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Hickory finance chief gets Lincoln position

Staff Writer

County Manager George Wood announced the appointment of a new finance director at the Lincoln County Board of Commissioners meeting Monday night.
Deanna Rios, currently the finance officer for the city of Hickory, has been selected to run the county’s Department of Finance, replacing Leon Harmon who retired last week after a 38-year career with the county.
Rios has been at her post in Hickory for five years, having previously served as the assistant finance officer for more than five-and-a-half years. She also served as the finance director for the town of Sawmills for two years.
Additionally, she is a certified public accountant licensed within the state and a North Carolina-certified local governmental finance officer, a designation earned through the University of North Carolina at Chapel Hill School of Government, according to a news release sent out by Wood’s office Tuesday.
She has a bachelor’s degree in taxation and a master’s degree in business administration (with a concentration in taxation), both from California State University at Sacramento.
Rios told the Times-News Tuesday that the interview process was a very positive one and that she looked forward to working with Lincoln County officials.
“It was a good experience,” she said, adding that she hadn’t gone through an application process in about 11 years.
She also noted that she was excited to try something different, saying that going from a city finance office to that of a county would involve some changes.
“I looked at it as a new challenge,” she said.
In the release, Wood stated that Rios is “extremely well-qualified for this position.”
“She has both the educational background and significant work experience in local government accounting and finance,” he continued.
“She is a seasoned professional who I am confident will provide solid leadership for our financial operations. We look forward to her joining the county’s management team.”
Rios will begin her new post as finance director on March 1.
In other board action at Monday’s meeting:
Commissioners conducted a special presentation for Eagle Scouts Tyler Heavner, Spencer Byers and Alex Fox.
Commissioners conducted three zoning public hearings regarding proposed amendments to the Lincoln County Unified Development Ordinance, a request from Iron Station Thunder for a conditional-use permit to sell vehicles on a 13.3-acre parcel of land on Major Lane in Ironton Township and a request from applicant Melissa Lefler for a conditional-use permit to operate a kennel on a 1.5-acre parcel of land on Commerce Drive in Catawba Springs Township. The Planning Board voted unanimously at its separate meeting to approve each request, with conditions attached, and will bring its recommendations before commissioners at the next meeting.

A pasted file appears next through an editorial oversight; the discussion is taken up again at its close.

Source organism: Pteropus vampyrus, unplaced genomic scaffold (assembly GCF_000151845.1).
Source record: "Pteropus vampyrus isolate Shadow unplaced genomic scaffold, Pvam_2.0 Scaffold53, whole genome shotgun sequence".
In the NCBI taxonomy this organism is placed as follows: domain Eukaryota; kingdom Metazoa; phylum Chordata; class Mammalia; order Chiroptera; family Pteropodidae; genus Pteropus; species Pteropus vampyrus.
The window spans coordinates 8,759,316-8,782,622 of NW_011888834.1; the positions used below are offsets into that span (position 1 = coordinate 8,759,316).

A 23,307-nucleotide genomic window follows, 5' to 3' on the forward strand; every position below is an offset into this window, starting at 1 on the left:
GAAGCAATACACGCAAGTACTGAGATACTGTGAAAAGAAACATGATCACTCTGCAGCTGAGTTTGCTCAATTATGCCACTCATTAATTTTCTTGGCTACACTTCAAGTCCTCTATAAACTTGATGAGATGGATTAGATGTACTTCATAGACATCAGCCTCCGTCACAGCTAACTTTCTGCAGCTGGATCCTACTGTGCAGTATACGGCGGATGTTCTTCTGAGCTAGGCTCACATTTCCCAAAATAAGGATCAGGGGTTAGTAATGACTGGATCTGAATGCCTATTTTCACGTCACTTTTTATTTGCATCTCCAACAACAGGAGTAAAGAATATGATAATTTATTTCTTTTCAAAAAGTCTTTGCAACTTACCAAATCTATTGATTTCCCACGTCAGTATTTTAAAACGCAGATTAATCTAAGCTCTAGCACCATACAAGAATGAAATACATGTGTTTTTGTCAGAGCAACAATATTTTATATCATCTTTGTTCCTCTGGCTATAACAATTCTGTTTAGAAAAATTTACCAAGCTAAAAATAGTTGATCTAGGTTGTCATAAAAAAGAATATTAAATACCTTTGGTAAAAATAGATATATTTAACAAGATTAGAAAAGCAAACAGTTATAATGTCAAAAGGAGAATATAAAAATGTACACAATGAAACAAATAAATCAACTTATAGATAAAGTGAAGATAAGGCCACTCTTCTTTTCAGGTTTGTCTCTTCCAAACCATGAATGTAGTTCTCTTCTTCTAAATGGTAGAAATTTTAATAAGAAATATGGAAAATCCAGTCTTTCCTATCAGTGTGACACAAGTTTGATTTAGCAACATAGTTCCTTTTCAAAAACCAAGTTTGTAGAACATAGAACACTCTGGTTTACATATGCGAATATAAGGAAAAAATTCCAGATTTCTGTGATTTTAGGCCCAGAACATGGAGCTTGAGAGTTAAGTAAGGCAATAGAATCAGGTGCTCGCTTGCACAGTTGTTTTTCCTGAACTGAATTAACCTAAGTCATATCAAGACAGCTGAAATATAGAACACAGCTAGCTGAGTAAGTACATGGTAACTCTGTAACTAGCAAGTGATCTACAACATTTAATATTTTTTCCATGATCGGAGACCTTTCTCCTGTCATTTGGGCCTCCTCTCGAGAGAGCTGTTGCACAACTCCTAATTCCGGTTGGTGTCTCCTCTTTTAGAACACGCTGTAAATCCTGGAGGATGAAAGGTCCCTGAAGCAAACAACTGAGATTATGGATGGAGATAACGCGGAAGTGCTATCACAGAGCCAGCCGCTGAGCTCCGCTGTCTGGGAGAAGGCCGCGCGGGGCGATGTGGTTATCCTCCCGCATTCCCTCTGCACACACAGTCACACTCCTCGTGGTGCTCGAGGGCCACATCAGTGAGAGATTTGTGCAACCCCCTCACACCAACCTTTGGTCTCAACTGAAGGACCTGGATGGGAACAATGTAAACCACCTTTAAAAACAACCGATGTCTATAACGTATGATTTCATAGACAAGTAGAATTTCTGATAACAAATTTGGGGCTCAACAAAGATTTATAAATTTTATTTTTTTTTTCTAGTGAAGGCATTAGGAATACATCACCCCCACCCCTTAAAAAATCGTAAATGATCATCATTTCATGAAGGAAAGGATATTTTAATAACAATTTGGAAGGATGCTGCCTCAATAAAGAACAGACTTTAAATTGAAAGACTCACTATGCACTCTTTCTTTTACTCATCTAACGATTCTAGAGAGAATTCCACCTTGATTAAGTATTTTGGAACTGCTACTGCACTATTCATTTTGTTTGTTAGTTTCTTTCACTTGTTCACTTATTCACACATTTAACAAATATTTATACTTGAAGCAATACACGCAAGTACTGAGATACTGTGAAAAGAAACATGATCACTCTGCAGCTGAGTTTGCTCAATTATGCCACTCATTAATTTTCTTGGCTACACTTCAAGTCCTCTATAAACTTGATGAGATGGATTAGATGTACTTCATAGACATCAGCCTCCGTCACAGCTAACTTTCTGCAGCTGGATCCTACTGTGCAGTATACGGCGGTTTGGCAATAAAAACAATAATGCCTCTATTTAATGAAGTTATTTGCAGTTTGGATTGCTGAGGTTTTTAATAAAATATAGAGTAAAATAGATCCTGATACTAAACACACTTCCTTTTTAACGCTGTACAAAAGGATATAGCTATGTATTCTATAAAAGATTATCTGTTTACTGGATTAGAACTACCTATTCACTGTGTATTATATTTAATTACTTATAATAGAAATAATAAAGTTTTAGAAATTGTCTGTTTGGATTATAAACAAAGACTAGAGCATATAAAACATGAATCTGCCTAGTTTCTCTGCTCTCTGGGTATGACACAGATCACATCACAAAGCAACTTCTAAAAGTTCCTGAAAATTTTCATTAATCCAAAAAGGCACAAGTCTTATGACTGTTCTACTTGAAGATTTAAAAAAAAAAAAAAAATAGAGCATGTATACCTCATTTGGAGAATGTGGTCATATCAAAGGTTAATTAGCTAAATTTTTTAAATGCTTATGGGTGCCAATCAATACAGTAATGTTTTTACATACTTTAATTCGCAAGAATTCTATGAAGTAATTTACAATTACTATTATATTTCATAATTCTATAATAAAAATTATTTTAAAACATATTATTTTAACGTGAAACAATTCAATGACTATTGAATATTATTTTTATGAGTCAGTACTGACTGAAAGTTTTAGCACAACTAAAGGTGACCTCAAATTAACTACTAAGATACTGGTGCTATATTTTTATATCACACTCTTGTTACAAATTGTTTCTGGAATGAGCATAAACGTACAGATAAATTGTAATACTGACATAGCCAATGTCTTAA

Commissioners unanimously approved a resolution ordering the advertisement of delinquent real-estate property tax liens.
Commissioners unanimously signed off on bids for the replacement of the cooling tower at the Lincoln campus of Gaston College. The contract will be awarded to Lakeside Heating and Air for roughly $60,000.
Commissioners further discussed the legality of the invocations given before their meetings. County Attorney Wesley Deaton reviewed the 4th U.S. Circuit Court of Appeals’ ruling banning sectarian prayer at Forsyth County Board of Commissioners meetings and advised commissioners on the word choices that would be considered a violation of the Constitution, saying that generic references to “God” would be allowed. He noted that the commissioners’ options would be to stop praying completely, to say nonsectarian prayers or to conduct sectarian prayers outside of the official meeting, meaning the prayer could not be said in the room of the meeting or be included on the agenda.
Chairman Alex Patton said he doesn’t want “to purposely violate the law,” but he also said he had never received any complaints over the prayers, having instead received many thanks. Commissioner Carrol Mitchem suggested they carry on “business as usual,” and the other commissioners ultimately agreed. Patton said they “will continue on” and see how it plays out, and he commended his fellow commissioners for taking a stand.

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